For this trip of the Prime Minister, the flight crew was headed by Wing Commander Clarence Joseph D’Lima. His Co-Pilot was Squadron Leader Mathew Cyriac. Wing Commander Joginder Singh was the Navigator on board. Sqn Ldr VVS Sankar, Flt Lt P K Raveendran and Flt Lt OP Arora were the other officer members of the crew. There were a few members of the crew who were not commissioned officers. Amongst them was a person named Corporal KN Upadhyay. The aircraft chosen was TU124 V643. This aircraft had been named ‘Pushpak Rath’. The name was painted on the side of the fuselage.
In the seventies, the flying environment in the eastern part of the country was meager. It was therefore a standard practice to end routine operations by day light hours. One must also remember that in winter sun sets pretty early in Assam. Jorhat at that time did not have an electrical flare path for night operations. If night operations became necessary then gooseneck flares had to be laid. For the uninitiated I need to explain what a gooseneck flare is. It is a large metal kettle with a long spout. The kettle is filled with kerosene. A thick wick is inserted through the long spout. These kettles are then laid along the edge of a runway at regular intervals in pairs, one flare on each side. A pilot has to align his aircraft with the runway with the help of this flare-path, come over the thresh hold, judge the height of the aircraft by looking at these flares and land. It is not an easy task. The standard operating procedure therefore advised planned landings in the valley to be completed befor 1600 hours ( 4.00 PM.). The prime minister was of course a busy man. He could take off only by 5 PM from Palam. By the time he arrived over Jorhat it was past seven in the evening. The night at Jorhat was already three hours old by then. A night landing on a gooseneck flare lit runway at Jorhat was inevitable. It was not a happy situation.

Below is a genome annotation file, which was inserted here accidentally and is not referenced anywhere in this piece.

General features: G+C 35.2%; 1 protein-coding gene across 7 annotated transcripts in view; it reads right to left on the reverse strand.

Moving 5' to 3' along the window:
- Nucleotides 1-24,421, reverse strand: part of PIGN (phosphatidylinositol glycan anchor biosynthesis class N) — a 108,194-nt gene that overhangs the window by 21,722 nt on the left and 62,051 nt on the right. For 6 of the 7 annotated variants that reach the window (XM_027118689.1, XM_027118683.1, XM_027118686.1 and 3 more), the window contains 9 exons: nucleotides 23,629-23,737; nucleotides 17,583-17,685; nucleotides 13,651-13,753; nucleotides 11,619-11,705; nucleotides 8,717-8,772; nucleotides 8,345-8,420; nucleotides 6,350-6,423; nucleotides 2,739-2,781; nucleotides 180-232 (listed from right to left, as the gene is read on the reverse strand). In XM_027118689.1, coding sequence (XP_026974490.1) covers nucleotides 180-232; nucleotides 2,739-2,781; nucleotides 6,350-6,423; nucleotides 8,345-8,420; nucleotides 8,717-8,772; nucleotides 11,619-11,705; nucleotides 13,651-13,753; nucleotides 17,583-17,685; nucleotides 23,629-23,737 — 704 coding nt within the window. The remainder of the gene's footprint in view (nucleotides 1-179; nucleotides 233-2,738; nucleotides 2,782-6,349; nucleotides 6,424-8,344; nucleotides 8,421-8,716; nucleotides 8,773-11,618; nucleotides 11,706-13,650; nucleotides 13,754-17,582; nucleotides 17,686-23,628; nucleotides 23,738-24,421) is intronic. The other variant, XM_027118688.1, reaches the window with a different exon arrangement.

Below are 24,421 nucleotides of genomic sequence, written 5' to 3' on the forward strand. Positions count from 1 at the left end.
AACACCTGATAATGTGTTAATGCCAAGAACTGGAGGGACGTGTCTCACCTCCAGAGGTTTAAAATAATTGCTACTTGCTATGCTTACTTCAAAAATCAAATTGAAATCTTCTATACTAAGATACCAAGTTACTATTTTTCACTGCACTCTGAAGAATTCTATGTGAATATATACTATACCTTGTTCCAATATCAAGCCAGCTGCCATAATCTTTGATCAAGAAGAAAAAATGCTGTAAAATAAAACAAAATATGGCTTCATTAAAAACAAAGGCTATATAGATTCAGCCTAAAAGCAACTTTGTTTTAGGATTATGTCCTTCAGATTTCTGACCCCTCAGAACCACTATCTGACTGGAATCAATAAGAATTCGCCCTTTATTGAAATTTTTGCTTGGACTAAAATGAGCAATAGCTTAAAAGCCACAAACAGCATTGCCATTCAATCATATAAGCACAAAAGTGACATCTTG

Weather over northern India had been foul for the previous few days. It was very clear from the Met forecasts that Eastern India will be full of medium and low clouds. It was obvious that visual navigation and terminal operations would be difficult. The TU124 was equipped with an Instrument Landing System. Jorhat unfortunately did not have the corresponding ground environment installed. The Pushpak Rath could not attempt an Instrument Approach and Landing. The approach and landing at Jorhat would have to be visually and manually carried out. This was something known to the flight crew. The cloud base over Jorhat was expected to be 800 to 1000 feet above ground. The highly qualified crew was expected to cope with this very challenging task.
One of the weaknesses of the TU104 was it’s inadequate range because of it’s turbojet engines. This problem was somewhat mitigated in the TU124 by replacing the turbojet engines with turbofan engines. However, those were early days of turbofan technology in the USSR and the improvement was not very pronounced. The fuel consumption in a gas turbine engine increases at low level. It was therefore necessary for the TU 124 aircraft to plan it’s long distance trips at high altitude. For this trip the flight plan demanded that from Palam the aircraft was to climb to its cruising altitude and hold that altitude up to Bagdogra. At Bagdogra the the captain was to decide whether the weather was fit to commence his descent. If it was not fit then the aircraft would divert to Dumdum, which was the only fully equipped airfield available with ILS and all other aids. Once the aircraft chose to descend from its cruising altitude into the Assam valley, it was committed for a termination there. It did not have enough fuel to climb back, do a dogleg via Bagdogra to avoid overflying Bangladesh, and reach Calcutta.